Dengue – An outbreak of dengue was reported in Senegal during 1927 to 1928; and circulation of the virus was subsequently confirmed in 1974 and during 1999 to 2000. An epizootic among monkeys was reported in 1981; and the first human case was reported in 1983 (from Casamance). Several human and monkey infections were reported in 1990. In 2009, a dengue outbreak (196 cases, 1 fatal) was reported – the first reports of human dengue in Senegal for two decades. Italy reported a case of dengue hemorrhagic fever, imported from Senegal, and cases of dengue fever have been confirmed among French military personnel serving in this country.

Gabek Forest – Gabek Forest virus, a Phlebovirus, has been identified in sandflies (Phlebotomus species) in Senegal (1990 to 1995).

Koutango – Koutango virus (similar to Spondweni virus) has been identified in mosquitoes (Culex neavei) in the Barkedji region.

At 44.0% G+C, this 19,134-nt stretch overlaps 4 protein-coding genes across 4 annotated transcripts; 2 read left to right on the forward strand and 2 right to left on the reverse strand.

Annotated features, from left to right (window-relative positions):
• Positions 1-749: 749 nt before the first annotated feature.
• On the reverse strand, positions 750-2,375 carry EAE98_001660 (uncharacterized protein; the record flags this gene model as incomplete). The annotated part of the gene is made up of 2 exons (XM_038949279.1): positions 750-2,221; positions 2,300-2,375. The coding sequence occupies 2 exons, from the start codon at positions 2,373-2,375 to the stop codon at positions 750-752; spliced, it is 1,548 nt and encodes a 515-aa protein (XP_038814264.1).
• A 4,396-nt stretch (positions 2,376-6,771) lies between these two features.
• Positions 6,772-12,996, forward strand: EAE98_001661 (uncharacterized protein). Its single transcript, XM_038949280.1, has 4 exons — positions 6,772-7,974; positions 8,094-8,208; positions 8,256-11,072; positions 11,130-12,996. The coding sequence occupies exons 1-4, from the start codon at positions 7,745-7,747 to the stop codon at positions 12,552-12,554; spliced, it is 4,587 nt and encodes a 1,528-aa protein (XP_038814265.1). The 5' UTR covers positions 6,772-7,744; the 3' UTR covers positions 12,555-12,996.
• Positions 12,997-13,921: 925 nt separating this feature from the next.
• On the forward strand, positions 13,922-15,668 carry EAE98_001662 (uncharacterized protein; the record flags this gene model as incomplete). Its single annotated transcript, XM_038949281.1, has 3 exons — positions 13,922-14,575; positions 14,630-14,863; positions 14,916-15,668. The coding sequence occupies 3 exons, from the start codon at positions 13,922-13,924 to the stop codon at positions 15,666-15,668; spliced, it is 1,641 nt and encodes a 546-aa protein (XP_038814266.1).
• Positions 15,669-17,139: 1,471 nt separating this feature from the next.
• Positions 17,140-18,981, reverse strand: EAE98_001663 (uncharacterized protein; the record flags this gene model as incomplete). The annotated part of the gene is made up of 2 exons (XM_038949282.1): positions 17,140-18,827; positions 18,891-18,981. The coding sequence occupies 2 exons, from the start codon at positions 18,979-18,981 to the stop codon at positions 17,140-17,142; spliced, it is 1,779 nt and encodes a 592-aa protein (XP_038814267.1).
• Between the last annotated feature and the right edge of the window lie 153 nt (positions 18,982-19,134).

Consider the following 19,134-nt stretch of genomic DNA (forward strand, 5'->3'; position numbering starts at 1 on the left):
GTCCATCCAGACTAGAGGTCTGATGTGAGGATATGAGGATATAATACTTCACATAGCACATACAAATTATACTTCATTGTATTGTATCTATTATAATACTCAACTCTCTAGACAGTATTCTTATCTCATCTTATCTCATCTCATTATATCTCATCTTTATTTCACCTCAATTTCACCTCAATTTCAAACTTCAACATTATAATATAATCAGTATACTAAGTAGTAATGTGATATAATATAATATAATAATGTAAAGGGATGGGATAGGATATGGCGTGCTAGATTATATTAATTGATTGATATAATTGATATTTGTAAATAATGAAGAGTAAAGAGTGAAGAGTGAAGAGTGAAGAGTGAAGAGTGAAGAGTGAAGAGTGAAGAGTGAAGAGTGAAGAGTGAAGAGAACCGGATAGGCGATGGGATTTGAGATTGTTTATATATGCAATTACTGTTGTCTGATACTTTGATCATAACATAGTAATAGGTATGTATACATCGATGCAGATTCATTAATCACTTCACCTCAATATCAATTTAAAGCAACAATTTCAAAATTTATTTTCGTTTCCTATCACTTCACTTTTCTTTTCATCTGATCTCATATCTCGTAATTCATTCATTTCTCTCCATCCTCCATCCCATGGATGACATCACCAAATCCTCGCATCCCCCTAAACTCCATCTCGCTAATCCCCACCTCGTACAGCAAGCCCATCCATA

LeDantec – LeDantec virus is a rhabdovirus which is distinct from the vesicular stomatitis group 1. A single case of infection was reported in Senegal in 1965.

Ngari – Ngari virus has been identified in mosquitoes in the Barkedji region.  Two cases of Ngari virus infection were reported from Dakar,

O’nyong nyong – Although specific data are lacking for Senegal, circulation of O’nyong nyong virus is reported in this region of West Africa.

Rift Valley fever (RVF) – RVF virus was first isolated in West Africa in 1974, from Aedes (Aedimorphus) dalzieli in Senegal. Highest seroprevalence rates are found in the northwest and northcentral regions. Serological studies suggest that the disease was active in Diawara and Bakel (Eastern region) in 1998. Outbreaks were reported among goats, sheep and / or cattle in 2002, 2003, 2013 and 2014.  Carriage by mosquitoes and seroprevalence among sheep in the northern region increased during the 1990’s. Rift Valley virus was identified in mosquitoes in Barkedji in 1993, and re-emerged in 2002. A single isolated case of human Rift Valley fever was confirmed in a school teacher in Kedougou in 2012.

Rift Valley fever virus – seroprevalence surveys:

22.3% of Peul people of the North-central region

15.3% of the population in the Senegal River basin (1995 to 1996)

5% of children born after 1987, vs. 25.3% of the older population in Podor District (1999 publication)